Edmund Spenser’s Pictures
Edmund Spenser’s shepherd told the sixteenth-century Englishman what he already knew. More often than not this ‘knowledge’ was intuitivism, bolstered by so keen a patriotism that he rarely thought it necessary to visit ‘forrein costes’ for confirmation. England was the place to be, the idyllic, heavenly centre of the world. There was little point in leaving.
Spenser filled The Shepheardes Calender with paeans to England and its countryside. Charismatic country folk stroll and survey their land, plant seeds. Lovelorn shepherds indulge their woes in the shade of aged trees. Skies brighten over the head of Queen Elizabeth I, while her subjects make merry until sundown. In the first editions of the poetry book, detailed pictures adorn each of the twelve pastorals – and nothing is more bewildering than these.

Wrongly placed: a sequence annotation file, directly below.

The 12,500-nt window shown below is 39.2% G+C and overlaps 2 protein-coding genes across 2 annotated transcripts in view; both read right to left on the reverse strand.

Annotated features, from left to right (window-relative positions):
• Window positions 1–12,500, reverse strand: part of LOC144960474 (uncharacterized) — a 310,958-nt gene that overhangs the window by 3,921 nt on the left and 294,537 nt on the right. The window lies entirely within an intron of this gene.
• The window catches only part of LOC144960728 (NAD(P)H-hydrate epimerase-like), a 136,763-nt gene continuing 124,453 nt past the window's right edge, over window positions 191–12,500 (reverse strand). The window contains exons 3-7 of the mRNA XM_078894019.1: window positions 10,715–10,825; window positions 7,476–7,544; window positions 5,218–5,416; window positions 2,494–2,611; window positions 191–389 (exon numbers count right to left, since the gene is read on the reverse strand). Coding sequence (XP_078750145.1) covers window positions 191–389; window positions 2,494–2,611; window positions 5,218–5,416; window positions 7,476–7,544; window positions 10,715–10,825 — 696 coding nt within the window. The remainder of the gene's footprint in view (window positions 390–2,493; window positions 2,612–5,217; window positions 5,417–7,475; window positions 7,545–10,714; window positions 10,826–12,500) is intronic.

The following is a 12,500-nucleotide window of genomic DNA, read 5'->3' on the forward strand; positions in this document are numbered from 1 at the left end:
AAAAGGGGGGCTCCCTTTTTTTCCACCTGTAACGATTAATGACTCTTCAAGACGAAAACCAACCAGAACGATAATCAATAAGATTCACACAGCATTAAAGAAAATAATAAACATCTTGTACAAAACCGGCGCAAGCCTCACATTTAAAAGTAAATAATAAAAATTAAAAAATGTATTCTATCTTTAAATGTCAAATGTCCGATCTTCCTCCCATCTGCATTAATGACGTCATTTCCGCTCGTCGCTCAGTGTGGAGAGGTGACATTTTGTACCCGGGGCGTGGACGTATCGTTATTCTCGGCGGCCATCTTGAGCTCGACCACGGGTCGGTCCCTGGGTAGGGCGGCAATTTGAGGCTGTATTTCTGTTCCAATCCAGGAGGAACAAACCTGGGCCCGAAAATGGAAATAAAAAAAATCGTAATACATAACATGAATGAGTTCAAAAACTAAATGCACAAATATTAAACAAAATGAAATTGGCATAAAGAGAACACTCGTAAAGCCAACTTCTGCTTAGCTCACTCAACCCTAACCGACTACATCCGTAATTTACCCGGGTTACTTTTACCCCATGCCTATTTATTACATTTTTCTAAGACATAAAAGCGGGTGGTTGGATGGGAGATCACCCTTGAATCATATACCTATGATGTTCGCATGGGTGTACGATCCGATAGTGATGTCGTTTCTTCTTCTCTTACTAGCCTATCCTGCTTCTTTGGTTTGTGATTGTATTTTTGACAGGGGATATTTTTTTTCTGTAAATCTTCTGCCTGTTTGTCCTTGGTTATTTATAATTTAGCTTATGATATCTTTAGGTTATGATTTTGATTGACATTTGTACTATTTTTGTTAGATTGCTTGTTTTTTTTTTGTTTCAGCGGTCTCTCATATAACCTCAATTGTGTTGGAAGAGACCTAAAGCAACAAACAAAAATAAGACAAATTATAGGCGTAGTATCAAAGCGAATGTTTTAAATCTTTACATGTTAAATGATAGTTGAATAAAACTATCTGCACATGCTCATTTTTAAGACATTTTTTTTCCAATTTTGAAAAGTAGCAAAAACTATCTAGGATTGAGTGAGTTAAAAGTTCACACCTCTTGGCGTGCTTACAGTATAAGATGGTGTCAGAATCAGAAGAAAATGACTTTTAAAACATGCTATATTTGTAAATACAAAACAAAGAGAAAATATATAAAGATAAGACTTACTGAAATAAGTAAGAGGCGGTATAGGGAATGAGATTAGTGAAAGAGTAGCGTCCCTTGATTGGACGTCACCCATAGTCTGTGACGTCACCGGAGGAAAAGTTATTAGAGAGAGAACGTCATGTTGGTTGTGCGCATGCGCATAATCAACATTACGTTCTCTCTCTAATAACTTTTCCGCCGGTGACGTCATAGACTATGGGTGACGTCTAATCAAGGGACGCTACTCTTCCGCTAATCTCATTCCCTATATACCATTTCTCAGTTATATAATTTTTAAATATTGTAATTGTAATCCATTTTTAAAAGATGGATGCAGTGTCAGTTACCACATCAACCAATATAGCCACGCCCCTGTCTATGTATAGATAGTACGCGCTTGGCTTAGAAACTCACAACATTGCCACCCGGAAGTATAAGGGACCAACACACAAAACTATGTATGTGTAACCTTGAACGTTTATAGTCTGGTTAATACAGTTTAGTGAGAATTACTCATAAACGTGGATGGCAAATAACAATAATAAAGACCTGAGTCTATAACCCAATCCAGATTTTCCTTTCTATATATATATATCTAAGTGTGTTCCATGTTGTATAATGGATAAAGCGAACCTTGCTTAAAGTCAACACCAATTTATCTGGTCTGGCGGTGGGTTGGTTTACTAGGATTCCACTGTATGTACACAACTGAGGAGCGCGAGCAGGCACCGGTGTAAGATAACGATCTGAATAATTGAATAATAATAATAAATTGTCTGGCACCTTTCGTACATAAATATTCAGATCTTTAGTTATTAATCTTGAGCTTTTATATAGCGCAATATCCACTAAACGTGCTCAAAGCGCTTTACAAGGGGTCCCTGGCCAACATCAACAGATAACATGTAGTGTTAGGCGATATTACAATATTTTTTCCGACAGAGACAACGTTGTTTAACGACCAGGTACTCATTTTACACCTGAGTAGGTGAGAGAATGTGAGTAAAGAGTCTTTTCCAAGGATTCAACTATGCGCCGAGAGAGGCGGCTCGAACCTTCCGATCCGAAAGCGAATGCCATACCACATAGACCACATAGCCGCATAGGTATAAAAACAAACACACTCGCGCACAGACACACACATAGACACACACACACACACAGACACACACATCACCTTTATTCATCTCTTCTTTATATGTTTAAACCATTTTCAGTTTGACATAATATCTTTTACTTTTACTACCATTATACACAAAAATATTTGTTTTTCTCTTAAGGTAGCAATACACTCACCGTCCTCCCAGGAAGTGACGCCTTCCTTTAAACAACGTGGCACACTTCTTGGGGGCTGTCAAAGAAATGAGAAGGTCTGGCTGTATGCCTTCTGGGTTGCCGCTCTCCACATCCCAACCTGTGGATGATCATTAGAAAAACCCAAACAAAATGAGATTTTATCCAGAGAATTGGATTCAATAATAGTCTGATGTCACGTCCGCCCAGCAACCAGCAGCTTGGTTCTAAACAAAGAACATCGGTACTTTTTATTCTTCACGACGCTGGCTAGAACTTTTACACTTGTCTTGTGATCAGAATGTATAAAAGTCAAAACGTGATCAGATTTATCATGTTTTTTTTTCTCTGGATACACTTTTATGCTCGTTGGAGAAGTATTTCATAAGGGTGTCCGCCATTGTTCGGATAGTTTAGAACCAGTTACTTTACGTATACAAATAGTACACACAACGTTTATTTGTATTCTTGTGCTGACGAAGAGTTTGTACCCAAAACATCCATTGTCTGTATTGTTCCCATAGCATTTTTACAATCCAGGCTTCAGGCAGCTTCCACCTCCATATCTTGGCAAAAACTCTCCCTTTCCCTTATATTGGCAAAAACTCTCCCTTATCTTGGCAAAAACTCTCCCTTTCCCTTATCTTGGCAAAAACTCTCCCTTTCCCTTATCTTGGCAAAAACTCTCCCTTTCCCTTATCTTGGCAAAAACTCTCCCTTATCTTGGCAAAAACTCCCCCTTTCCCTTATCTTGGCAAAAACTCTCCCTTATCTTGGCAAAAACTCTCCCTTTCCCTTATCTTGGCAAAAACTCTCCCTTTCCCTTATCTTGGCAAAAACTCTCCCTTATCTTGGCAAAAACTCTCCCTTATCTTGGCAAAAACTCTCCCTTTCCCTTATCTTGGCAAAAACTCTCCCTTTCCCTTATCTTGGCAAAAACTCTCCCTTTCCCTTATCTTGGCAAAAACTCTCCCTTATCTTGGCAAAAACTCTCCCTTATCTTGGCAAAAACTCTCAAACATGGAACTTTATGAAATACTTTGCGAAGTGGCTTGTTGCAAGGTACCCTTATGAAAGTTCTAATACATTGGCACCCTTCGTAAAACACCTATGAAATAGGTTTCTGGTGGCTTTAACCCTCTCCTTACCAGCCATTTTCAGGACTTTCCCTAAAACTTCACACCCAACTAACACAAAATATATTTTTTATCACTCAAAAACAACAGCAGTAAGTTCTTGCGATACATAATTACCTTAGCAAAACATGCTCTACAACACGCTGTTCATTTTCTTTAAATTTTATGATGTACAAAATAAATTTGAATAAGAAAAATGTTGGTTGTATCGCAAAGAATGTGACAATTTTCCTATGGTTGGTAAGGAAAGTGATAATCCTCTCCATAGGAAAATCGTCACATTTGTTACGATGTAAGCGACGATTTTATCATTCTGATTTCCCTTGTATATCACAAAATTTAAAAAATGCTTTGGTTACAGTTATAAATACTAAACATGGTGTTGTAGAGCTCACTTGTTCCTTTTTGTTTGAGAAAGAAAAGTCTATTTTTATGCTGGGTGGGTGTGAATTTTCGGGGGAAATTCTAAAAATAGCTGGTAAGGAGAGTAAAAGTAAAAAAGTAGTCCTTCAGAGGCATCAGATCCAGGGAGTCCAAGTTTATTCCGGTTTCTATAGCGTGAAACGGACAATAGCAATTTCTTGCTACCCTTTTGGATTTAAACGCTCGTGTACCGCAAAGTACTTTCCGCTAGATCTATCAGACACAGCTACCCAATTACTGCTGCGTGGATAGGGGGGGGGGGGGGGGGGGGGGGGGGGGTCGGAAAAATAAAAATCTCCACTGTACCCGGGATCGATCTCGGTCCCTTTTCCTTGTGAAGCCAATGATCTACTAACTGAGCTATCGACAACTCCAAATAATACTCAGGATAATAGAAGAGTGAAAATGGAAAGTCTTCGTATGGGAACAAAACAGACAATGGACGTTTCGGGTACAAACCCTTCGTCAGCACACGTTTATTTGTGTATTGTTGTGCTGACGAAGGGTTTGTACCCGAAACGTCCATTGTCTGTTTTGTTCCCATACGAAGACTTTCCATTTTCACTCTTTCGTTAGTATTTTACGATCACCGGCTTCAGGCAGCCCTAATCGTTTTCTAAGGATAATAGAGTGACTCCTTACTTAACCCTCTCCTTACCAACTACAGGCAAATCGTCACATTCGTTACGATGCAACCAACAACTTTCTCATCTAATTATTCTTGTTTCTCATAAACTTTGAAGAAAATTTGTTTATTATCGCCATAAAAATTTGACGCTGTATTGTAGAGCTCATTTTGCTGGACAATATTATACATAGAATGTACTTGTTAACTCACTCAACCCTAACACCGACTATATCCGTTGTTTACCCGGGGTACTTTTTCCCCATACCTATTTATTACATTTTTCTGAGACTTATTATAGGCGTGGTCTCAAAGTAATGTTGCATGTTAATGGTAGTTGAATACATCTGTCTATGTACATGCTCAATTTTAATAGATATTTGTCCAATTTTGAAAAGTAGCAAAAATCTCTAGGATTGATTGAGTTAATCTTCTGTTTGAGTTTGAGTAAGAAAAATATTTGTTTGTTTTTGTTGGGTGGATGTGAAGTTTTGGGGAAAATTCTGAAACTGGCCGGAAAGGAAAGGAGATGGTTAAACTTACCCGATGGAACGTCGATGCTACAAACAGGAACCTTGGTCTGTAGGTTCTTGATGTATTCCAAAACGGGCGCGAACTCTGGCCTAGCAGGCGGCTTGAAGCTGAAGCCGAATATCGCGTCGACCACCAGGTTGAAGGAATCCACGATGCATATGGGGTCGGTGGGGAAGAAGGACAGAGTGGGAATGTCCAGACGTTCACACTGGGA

Published in 1579, eleven years before his Faerie Queene, Spenser’s Shepheardes Calender was one of the early fully illustrated books printed in England. Until then the occasional woodcut had tended to suffice: a horsemounted knight as a preface to The Knight’s Tale (Chaucer, Workes, 1561), decorative prints loosely connected to the text in books such as John Lydgate’s The historye, sege and dystruccyon of Troye (1513). With its twelve